I've always thought that the debate about whether bigfoots are apes or humans is not a worthy argument to engage in. Humans are apes. Special apes, I admit, but apes nonetheless. In fact, all the apes are special in my mind, and bigfoots are included in that assessment. The question should be how human-like are bigfoots. I suspect they are very much like humans, probably far more so than most folks would be comfortable with.
But I digress...
I saw this article about a particular bonobo that figured out how to use fire for cooking. I found that interesting, but the last few paragraphs of the article are the ones that really made me want to post it to the blog. Here are some of those paragraphs:
"This isn't the first time apes have displayed uniquely human behavior. The report "Spontaneous Prosocial Choice By Chimpanzees," published in Proceedings of the National Academy of Sciences, found that the primates are as cooperative as humans, especially when their partners are patient with them.
"For me, the most important finding is that like us, chimpanzees take into account the needs and wishes of others," researcher Dr. Victoria Horner told LiveScience following the study.
Previous studies have also found that monkeys can doubt themselves, and even show disappointment and regret."
I am always interested in the ever-fading division between what constitutes "human" behavior, and what is solely ape behavior.
Here is the beginning of that article:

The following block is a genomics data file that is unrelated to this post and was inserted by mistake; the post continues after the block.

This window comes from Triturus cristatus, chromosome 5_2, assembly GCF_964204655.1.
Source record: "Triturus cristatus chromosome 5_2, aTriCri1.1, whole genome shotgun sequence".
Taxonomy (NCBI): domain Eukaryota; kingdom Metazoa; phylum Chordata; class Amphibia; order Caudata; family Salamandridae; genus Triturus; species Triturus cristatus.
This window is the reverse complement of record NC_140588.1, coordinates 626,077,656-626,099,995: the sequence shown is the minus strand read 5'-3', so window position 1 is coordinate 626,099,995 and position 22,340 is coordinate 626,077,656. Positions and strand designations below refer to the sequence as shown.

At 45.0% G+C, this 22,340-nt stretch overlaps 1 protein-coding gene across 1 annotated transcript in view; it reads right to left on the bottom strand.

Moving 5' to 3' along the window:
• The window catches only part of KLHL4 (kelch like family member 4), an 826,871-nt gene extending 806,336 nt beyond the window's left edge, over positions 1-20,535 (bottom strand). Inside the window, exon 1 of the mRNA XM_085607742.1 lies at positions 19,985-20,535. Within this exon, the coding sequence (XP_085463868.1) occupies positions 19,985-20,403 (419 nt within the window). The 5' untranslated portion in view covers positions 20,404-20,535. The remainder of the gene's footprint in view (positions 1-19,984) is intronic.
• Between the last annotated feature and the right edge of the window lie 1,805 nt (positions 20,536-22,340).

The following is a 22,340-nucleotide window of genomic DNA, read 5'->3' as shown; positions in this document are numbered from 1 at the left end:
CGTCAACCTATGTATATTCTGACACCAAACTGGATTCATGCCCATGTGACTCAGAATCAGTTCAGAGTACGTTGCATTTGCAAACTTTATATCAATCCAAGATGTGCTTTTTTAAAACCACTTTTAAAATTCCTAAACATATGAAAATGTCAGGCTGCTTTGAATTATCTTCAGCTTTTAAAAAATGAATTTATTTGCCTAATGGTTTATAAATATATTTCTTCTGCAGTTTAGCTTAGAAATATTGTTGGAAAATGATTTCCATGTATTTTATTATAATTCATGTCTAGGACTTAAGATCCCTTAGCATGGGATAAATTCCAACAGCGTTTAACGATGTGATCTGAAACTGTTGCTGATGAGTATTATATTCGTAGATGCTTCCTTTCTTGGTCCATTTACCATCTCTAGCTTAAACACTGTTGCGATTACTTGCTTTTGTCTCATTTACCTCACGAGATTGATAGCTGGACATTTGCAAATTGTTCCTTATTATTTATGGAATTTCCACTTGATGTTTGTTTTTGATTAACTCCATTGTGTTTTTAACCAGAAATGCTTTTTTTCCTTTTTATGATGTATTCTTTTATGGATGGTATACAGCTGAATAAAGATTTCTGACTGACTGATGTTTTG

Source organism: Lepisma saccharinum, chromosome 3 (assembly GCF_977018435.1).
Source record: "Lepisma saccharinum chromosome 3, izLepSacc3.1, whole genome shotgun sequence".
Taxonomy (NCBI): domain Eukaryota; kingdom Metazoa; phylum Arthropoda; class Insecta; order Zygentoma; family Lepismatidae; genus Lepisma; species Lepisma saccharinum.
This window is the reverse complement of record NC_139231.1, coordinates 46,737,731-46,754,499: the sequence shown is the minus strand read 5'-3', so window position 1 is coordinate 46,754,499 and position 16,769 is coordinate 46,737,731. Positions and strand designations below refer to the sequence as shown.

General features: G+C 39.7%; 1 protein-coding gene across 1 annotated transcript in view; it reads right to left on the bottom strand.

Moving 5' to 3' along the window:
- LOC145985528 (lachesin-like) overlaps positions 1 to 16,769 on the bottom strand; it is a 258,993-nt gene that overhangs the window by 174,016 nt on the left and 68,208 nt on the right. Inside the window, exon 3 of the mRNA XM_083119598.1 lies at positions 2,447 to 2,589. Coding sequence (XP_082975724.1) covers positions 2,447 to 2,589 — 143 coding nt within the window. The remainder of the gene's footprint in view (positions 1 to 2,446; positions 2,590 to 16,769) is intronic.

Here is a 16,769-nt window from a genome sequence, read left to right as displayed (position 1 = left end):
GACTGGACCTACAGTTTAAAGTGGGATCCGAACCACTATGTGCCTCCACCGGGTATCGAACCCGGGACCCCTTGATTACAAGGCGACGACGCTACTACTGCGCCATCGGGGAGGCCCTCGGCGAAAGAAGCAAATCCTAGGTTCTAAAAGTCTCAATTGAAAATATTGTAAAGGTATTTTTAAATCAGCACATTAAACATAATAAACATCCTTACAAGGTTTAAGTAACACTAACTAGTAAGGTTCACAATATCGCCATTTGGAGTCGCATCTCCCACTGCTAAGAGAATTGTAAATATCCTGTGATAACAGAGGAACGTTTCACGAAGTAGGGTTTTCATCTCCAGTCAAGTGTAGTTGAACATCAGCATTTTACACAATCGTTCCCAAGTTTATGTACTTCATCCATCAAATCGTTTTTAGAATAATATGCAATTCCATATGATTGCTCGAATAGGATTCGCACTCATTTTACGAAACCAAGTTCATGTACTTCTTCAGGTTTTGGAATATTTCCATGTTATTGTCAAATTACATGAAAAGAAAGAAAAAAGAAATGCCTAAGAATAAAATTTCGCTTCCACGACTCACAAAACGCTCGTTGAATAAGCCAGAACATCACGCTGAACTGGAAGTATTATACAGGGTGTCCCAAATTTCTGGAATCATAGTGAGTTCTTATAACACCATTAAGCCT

Kanzi The Bonobo Can Start A Fire, Cook His Own Food
Anyone who's ever seen "Planet of the Apes" or the recent "Rise of the Planet of the Apes," knows this is exactly how it starts. And it's all downhill from here.
Kanzi, a fun-loving male bonobo, has figured out how to cook his food with fire, the Daily Mail reports.
Bonobos are also known as pygmy or dwarf chimpanzees, and listed as endangered on the IUCN Red List due in large part to poaching.
According to the Daily Mail report, this is the first time a bonobo ape has developed this skill, which Dr Savage-Rumbaugh, of the Great Ape Trust, links to early human development.
"When humans learned to control fire and to domesticate dogs we began to feel a new level of safety which freed us to become creative and to create more sophisticated cultures," Savage-Rumbaugh told the Daily Mail.
Kanzi's skills have also transcended food groups: not only can he cook hamburgers in a pan over the fire, but he can roast marshmallows at the end of a stick, too.
Read the rest of the article by clicking this link.